How to Cover the Golf Ball at Impact
Covering the golf ball means that the club should be on top of the ball when hitting it. This ensures that the ball flies below the plane of the body (due to a lower clubface) and also hold a more consistent angle. This trick can be especially useful when playing on the shorter clubs and save us from the dreaded push.
To do it, there are a couple of things that we need to (a) get the club back low on the downswing and (b) maintain the angle at the bottom of the backswing.
So after hitting the downswing, you want to “hold up” the club. To do this, you need to keep your left arm extended as you swing back. It’s a very important swing thought on the takeaway from the left side.
What that does is it brings the club high on the backswing. This keeps the angle constant from the inside.
Covering the Golf Ball Definition
Before we go into the right drill to improve your swing’s ability to cover the ball, it is necessary to know exactly what this terminology means.
Typically, the golf ball positioning is presented by using two distances.
One distance is the distance you maintain from the golf ball on the back swing. The second distance is about how far you bring the club back to here the ball. Those two distances have to be equal. Or, as they say, the back swing and the down swing should be the same distances.
This is a vital fundamental to have the ability to hit good golf shots.
If you are able to cover the golf ball well, you will be able to hit a variety of shots. As your body comes into contact with the golf ball at the bottom of the swing, you will be able to have more control over the golf ball’s quality and distance.
What Most Amateurs Do
Most amateur golfers have one common problem — they hit shots that land on either the heel or toe side of the ball.
Far too many amateurs who play the ball right of center in their stance, and consequently, hit the ball with left of center.
Note that all pictures are from a right-handed golfer. The left-handed golfer’s stance looks the same as your right-handed golf swing.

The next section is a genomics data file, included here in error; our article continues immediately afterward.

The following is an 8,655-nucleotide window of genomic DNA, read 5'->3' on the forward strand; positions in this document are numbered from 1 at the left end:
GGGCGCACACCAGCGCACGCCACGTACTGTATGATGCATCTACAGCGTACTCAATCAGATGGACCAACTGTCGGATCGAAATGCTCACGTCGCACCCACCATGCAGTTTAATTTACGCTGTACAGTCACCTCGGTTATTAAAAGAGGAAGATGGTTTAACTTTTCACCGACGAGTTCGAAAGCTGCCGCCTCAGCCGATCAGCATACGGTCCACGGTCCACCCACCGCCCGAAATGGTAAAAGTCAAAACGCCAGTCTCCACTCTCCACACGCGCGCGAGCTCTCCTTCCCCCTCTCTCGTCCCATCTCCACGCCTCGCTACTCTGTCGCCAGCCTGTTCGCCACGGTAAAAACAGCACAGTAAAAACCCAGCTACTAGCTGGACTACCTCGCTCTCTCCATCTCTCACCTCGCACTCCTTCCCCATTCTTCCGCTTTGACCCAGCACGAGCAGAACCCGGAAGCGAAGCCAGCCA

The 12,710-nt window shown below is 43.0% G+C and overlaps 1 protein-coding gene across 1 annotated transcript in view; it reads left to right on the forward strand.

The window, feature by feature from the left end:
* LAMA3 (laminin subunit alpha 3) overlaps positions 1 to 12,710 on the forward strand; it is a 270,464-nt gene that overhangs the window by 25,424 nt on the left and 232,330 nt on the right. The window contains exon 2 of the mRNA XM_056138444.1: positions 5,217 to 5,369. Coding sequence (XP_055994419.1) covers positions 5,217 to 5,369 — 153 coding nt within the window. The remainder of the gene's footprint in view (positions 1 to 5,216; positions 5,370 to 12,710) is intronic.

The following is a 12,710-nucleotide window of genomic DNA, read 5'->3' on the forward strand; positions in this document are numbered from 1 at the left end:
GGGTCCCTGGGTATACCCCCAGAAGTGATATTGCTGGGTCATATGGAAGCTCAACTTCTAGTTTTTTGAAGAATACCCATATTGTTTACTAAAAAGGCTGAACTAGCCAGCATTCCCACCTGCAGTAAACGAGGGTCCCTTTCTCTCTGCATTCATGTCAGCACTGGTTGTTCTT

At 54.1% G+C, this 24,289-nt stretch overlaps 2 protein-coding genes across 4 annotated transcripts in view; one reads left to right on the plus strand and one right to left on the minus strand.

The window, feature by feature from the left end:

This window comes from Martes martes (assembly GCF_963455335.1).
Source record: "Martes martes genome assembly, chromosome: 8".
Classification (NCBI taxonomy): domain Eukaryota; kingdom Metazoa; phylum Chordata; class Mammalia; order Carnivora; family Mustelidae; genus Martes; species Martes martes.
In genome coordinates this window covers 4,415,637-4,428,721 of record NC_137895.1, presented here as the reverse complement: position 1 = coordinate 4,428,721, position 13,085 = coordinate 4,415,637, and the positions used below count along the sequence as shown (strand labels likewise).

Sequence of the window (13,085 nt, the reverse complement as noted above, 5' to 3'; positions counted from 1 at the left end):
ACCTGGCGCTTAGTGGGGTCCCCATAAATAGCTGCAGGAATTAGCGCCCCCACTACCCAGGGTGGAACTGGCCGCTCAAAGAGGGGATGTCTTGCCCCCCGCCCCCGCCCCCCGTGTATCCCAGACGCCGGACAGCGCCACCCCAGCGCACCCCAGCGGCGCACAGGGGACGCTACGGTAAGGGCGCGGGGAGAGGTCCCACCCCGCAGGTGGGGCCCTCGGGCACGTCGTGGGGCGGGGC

Start With Your Lower Body
There’s something about sports that makes the words “upper body” more desirable to the ears than “lower body.” “Upper body,” “power,” “strength.” The words can have a romantic ring to them, like a man’s rippling abs when he’s suited up for battle.
But the reality is that you create power and strength with your lower body in golf. It’s true that you can drive your legs with your arms, hands, and shoulders in any way you can think of. You can try hitting every shot with your left arm or your right leg or your hips or you can split your legs apart in a half-split and tear up the golf course.
But what the mind can conceive and imagine, the body can perform. And such is the function of your lower body when you play golf.
The best golf ball strikers all have one thing in common. They all set up to the golf ball the same way. It’s called the square position and what it means is that the shaft of your club is right in front of your shoulders, your chest is over the ball, your head is behind the ball, and your eyes are looking down the shaft of the club.
It’s an imperfect science but a good place to start. It’s a balanced position, and from this position you have the best chance of making a solid, on-line, in-control strike. So the very first thing you should do is concentrate on getting into the ideal position.
Keep it simple and easy at first, then make minor adjustments to improve it a little more. The key is to build this consistent setup so that it becomes automatic.
With practice, this becomes a natural position to be in and gives you a chance to look at the shot and your target while in a balanced and relaxed state.
As I’ve said over and over again, it’s not about the power, it’s about the ballstriking.
Keep Your Palm Down
One of the most common issues for a beginner in golf is hitting their shots too fat.